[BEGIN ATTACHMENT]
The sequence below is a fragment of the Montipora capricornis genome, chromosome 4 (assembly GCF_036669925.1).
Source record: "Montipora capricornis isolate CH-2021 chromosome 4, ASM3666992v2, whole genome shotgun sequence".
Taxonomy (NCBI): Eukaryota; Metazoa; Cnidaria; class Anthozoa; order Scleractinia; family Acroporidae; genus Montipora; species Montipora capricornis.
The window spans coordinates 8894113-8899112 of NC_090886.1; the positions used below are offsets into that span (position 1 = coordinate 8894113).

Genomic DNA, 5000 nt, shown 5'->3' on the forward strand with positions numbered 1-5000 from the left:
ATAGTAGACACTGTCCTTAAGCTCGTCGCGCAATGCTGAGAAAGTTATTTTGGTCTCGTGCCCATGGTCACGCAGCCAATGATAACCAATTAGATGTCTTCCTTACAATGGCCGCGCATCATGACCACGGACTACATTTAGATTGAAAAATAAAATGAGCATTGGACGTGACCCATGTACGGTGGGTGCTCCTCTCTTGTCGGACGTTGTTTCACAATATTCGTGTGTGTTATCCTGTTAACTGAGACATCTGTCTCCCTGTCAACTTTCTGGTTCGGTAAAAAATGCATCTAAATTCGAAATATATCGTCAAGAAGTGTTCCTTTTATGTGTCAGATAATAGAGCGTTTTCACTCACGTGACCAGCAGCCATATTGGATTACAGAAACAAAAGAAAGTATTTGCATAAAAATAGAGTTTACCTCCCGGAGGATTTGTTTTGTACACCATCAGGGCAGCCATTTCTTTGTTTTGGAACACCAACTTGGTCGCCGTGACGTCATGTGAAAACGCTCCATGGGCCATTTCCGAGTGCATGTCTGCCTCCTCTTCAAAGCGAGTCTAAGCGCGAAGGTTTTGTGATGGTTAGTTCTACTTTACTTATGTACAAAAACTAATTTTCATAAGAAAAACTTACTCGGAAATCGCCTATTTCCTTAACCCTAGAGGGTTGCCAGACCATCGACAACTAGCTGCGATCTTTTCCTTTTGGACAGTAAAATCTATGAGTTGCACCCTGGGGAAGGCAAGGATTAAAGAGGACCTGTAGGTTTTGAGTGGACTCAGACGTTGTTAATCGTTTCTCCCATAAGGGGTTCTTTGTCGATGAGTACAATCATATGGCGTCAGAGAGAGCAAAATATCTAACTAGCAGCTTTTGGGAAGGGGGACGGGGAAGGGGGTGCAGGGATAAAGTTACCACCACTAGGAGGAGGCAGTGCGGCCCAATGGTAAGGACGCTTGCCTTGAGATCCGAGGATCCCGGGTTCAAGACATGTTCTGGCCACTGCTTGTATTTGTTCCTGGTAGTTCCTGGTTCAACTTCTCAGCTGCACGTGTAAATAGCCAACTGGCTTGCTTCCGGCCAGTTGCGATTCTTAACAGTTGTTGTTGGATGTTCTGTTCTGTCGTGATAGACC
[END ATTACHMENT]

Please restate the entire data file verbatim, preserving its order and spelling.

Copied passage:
The sequence below is a fragment of the Montipora capricornis genome, chromosome 4 (assembly GCF_036669925.1).
Source record: "Montipora capricornis isolate CH-2021 chromosome 4, ASM3666992v2, whole genome shotgun sequence".
Taxonomy (NCBI): Eukaryota; Metazoa; Cnidaria; class Anthozoa; order Scleractinia; family Acroporidae; genus Montipora; species Montipora capricornis.
The window spans coordinates 8894113-8899112 of NC_090886.1; the positions used below are offsets into that span (position 1 = coordinate 8894113).

Genomic DNA, 5000 nt, shown 5'->3' on the forward strand with positions numbered 1-5000 from the left:
ATAGTAGACACTGTCCTTAAGCTCGTCGCGCAATGCTGAGAAAGTTATTTTGGTCTCGTGCCCATGGTCACGCAGCCAATGATAACCAATTAGATGTCTTCCTTACAATGGCCGCGCATCATGACCACGGACTACATTTAGATTGAAAAATAAAATGAGCATTGGACGTGACCCATGTACGGTGGGTGCTCCTCTCTTGTCGGACGTTGTTTCACAATATTCGTGTGTGTTATCCTGTTAACTGAGACATCTGTCTCCCTGTCAACTTTCTGGTTCGGTAAAAAATGCATCTAAATTCGAAATATATCGTCAAGAAGTGTTCCTTTTATGTGTCAGATAATAGAGCGTTTTCACTCACGTGACCAGCAGCCATATTGGATTACAGAAACAAAAGAAAGTATTTGCATAAAAATAGAGTTTACCTCCCGGAGGATTTGTTTTGTACACCATCAGGGCAGCCATTTCTTTGTTTTGGAACACCAACTTGGTCGCCGTGACGTCATGTGAAAACGCTCCATGGGCCATTTCCGAGTGCATGTCTGCCTCCTCTTCAAAGCGAGTCTAAGCGCGAAGGTTTTGTGATGGTTAGTTCTACTTTACTTATGTACAAAAACTAATTTTCATAAGAAAAACTTACTCGGAAATCGCCTATTTCCTTAACCCTAGAGGGTTGCCAGACCATCGACAACTAGCTGCGATCTTTTCCTTTTGGACAGTAAAATCTATGAGTTGCACCCTGGGGAAGGCAAGGATTAAAGAGGACCTGTAGGTTTTGAGTGGACTCAGACGTTGTTAATCGTTTCTCCCATAAGGGGTTCTTTGTCGATGAGTACAATCATATGGCGTCAGAGAGAGCAAAATATCTAACTAGCAGCTTTTGGGAAGGGGGACGGGGAAGGGGGTGCAGGGATAAAGTTACCACCACTAGGAGGAGGCAGTGCGGCCCAATGGTAAGGACGCTTGCCTTGAGATCCGAGGATCCCGGGTTCAAGACATGTTCTGGCCACTGCTTGTATTTGTTCCTGGTAGTTCCTGGTTCAACTTCTCAGCTGCACGTGTAAATAGCCAACTGGCTTGCTTCCGGCCAGTTGCGATTCTTAACAGTTGTTGTTGGATGTTCTGTTCTGTCGTGATAGACC